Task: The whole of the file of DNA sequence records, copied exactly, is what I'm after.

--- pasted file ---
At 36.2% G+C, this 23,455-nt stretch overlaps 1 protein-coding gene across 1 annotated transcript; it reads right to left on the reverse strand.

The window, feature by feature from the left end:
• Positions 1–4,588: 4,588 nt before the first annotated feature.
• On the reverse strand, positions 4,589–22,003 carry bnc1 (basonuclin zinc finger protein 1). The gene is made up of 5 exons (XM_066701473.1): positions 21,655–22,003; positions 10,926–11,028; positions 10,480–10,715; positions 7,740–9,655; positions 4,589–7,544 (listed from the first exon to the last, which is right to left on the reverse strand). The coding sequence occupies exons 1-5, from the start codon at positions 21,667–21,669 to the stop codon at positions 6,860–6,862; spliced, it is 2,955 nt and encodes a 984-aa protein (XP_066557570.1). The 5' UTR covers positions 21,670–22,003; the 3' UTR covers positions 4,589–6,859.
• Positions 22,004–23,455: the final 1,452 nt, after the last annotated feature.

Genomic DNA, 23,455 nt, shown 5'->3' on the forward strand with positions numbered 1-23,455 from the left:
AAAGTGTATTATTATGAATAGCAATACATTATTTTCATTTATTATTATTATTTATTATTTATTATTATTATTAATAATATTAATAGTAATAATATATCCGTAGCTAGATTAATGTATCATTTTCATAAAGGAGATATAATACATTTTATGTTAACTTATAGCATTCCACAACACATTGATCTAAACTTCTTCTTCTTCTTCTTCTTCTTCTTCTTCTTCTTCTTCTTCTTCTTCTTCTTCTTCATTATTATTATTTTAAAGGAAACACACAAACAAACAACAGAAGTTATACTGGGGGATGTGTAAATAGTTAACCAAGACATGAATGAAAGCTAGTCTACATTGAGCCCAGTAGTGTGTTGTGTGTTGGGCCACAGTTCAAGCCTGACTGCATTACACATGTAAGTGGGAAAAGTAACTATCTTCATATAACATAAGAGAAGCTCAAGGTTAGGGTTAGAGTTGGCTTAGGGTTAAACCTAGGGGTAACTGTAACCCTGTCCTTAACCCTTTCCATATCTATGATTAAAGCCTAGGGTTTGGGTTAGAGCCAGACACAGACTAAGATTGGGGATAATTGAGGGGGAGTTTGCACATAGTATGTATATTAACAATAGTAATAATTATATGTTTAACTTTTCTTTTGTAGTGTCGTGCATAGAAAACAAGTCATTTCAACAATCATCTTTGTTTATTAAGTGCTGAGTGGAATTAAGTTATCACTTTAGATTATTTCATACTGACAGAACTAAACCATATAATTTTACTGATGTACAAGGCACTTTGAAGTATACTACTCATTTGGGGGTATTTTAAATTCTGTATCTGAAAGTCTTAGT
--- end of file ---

At 36.2% G+C, this 23,455-nt stretch overlaps 1 protein-coding gene across 1 annotated transcript; it reads right to left on the reverse strand.

The window, feature by feature from the left end:
• Positions 1–4,588: 4,588 nt before the first annotated feature.
• On the reverse strand, positions 4,589–22,003 carry bnc1 (basonuclin zinc finger protein 1). The gene is made up of 5 exons (XM_066701473.1): positions 21,655–22,003; positions 10,926–11,028; positions 10,480–10,715; positions 7,740–9,655; positions 4,589–7,544 (listed from the first exon to the last, which is right to left on the reverse strand). The coding sequence occupies exons 1-5, from the start codon at positions 21,667–21,669 to the stop codon at positions 6,860–6,862; spliced, it is 2,955 nt and encodes a 984-aa protein (XP_066557570.1). The 5' UTR covers positions 21,670–22,003; the 3' UTR covers positions 4,589–6,859.
• Positions 22,004–23,455: the final 1,452 nt, after the last annotated feature.

Genomic DNA, 23,455 nt, shown 5'->3' on the forward strand with positions numbered 1-23,455 from the left:
AAAGTGTATTATTATGAATAGCAATACATTATTTTCATTTATTATTATTATTTATTATTTATTATTATTATTAATAATATTAATAGTAATAATATATCCGTAGCTAGATTAATGTATCATTTTCATAAAGGAGATATAATACATTTTATGTTAACTTATAGCATTCCACAACACATTGATCTAAACTTCTTCTTCTTCTTCTTCTTCTTCTTCTTCTTCTTCTTCTTCTTCTTCTTCTTCTTCATTATTATTATTTTAAAGGAAACACACAAACAAACAACAGAAGTTATACTGGGGGATGTGTAAATAGTTAACCAAGACATGAATGAAAGCTAGTCTACATTGAGCCCAGTAGTGTGTTGTGTGTTGGGCCACAGTTCAAGCCTGACTGCATTACACATGTAAGTGGGAAAAGTAACTATCTTCATATAACATAAGAGAAGCTCAAGGTTAGGGTTAGAGTTGGCTTAGGGTTAAACCTAGGGGTAACTGTAACCCTGTCCTTAACCCTTTCCATATCTATGATTAAAGCCTAGGGTTTGGGTTAGAGCCAGACACAGACTAAGATTGGGGATAATTGAGGGGGAGTTTGCACATAGTATGTATATTAACAATAGTAATAATTATATGTTTAACTTTTCTTTTGTAGTGTCGTGCATAGAAAACAAGTCATTTCAACAATCATCTTTGTTTATTAAGTGCTGAGTGGAATTAAGTTATCACTTTAGATTATTTCATACTGACAGAACTAAACCATATAATTTTACTGATGTACAAGGCACTTTGAAGTATACTACTCATTTGGGGGTATTTTAAATTCTGTATCTGAAAGTCTTAGT